Here is an absurd story about online video game drama.

I used to be quite into World of Warcraft. In WoW (as we all abbreviate it), after a certain point, you had to join a guild in order to do the best content in the game. So here I am in this guild called “Clan Meteorites” or something, in an online game, with a bunch of people I have never met in real life, and never will. In this game I was playing a healing wizard-type character named “Backleshark.”

One day, a married couple who always played together got in a huge argument with my guild leader. After hours of agonizing over how I should handle the situation, I got involved. I took sides with the married couple, because I felt like they were being treated unfairly. The argument raged over the internet, and eventually I quit the guild, but only after getting so stressed out that I nearly became depressed. The conflict completely dominated my waking thoughts during the time I was involved in it.

I probably dreamed about it.

And then eventually I left that guild. I continued to play online games with some of those people for a while. But as the years passed, they drifted out of my life. I am no longer connected with any of them in any way. At one time, I had cared so much about their opinions and arguments. Now, they don’t even exist.

As the online video game guild dissolved, all the old conflicts dissolved with it. I find it strange that when I was inside the conflict I couldn’t see that some day none of it would matter to me at all. My lack of perspective is truly bizarre, especially given that this wasn’t even the real world. It wasn’t my world at all. It was Backleshark’s world, a world of goblins and sorcery, and it could never have lasted.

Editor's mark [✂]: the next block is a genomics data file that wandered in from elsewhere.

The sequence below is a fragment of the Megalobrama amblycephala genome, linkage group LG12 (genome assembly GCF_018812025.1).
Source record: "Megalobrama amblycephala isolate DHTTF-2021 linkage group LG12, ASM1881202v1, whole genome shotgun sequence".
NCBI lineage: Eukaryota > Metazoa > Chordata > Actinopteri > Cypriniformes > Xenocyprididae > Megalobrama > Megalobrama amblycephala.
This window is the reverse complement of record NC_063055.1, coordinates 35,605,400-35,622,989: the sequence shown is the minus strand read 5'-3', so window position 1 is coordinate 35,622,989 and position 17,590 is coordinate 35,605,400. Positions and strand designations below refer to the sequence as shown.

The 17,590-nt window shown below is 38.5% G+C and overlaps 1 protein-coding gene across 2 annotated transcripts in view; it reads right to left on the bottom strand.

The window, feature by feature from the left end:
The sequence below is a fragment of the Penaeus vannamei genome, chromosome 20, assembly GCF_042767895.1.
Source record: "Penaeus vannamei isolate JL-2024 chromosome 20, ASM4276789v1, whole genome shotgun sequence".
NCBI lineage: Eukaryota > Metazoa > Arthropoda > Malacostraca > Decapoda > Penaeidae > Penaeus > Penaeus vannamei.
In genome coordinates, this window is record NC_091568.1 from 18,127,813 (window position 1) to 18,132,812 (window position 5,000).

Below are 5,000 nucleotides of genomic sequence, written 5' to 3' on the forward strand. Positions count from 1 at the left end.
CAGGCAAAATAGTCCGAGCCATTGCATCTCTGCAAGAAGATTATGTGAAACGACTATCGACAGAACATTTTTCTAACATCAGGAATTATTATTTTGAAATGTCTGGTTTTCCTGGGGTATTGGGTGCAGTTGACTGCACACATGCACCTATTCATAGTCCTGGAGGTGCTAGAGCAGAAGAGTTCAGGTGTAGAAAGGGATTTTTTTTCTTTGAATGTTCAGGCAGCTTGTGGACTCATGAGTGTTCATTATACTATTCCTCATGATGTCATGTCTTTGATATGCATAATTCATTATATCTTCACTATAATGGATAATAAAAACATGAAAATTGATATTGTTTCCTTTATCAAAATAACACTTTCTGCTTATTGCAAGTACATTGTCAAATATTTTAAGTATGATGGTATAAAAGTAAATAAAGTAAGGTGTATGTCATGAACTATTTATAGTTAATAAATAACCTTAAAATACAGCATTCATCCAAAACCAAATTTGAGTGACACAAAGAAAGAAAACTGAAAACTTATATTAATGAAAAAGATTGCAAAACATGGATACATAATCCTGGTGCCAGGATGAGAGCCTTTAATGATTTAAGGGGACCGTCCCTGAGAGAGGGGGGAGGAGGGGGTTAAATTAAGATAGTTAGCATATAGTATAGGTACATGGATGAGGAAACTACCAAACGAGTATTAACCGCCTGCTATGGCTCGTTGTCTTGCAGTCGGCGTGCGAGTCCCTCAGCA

Why couldn’t I see that the group of people whose opinions I cared about so much then would someday just be a weird story I barely remembered? Why couldn’t I see that my social circle at that moment would not be my social circle forever?

Anyway, that’s about the most absurd story I can think of from my own life. So now it’s honesty time. Look back on your life. How many times have you gotten caught up in drama, stressed about what people thought of you, angry about what folks said behind your back? Go ahead, take some time to remember. Now, how many of those people are still a part of your life, at all?

How many of them ever really were a part of your life?

It’s not 10,000 years ago. We are not going to spend our whole lives only knowing a few hundred people (at most). But in some ways, our emotional brains are still stuck in a world that is thousands of years old, a world that is, in its own way, as unreal as Backleshark, Clan Meteorites and WoW. So our brains keep telling us that the drama matters, that gossip is important, that our social circle is crucial.

Here are two things I wish someone had told me decades ago:

First, my circle of friends now won’t be my circle of friends forever. Some day, I may not care about these people at all. I should act accordingly.

Second, I need more than one circle of friends. Any group of friends can become toxic, and if I only have one group, how do I know whether I’m the toxic one?

I didn’t need to learn these two lessons from experience in the way that, for instance, I needed to learn from experience that love isn’t enough to keep a relationship together. No one could have explained that one to me. I needed to learn that from life’s body blows. But I did need someone to say to me, or I needed to read somewhere, that my brain is just not always rational given the society we live in now. Sometimes my brain is stuck in a past age of stone tools, illiteracy and mass infant mortality.

For me, once I intentionally tried to keep up multiple circles of friends who did not know each other, and who did not share the same beliefs or values, I was very surprised to see how my own deep values emerged. I always thought that I was individualistic, but until I had multiple groups of friends, I was actually following the herd more than I realized.

You have a 10,000 year-old brain that, on some level, thinks the people you are friends with now will be your clan forever. It isn’t true. How much differently would you act if you ignored what your social circle thinks, given that most of them won’t be around 10 years from now, let alone forever? How much differently would you act if you had many social circles, who didn’t always agree with each other? How would you see your own deep values, and your own priorities?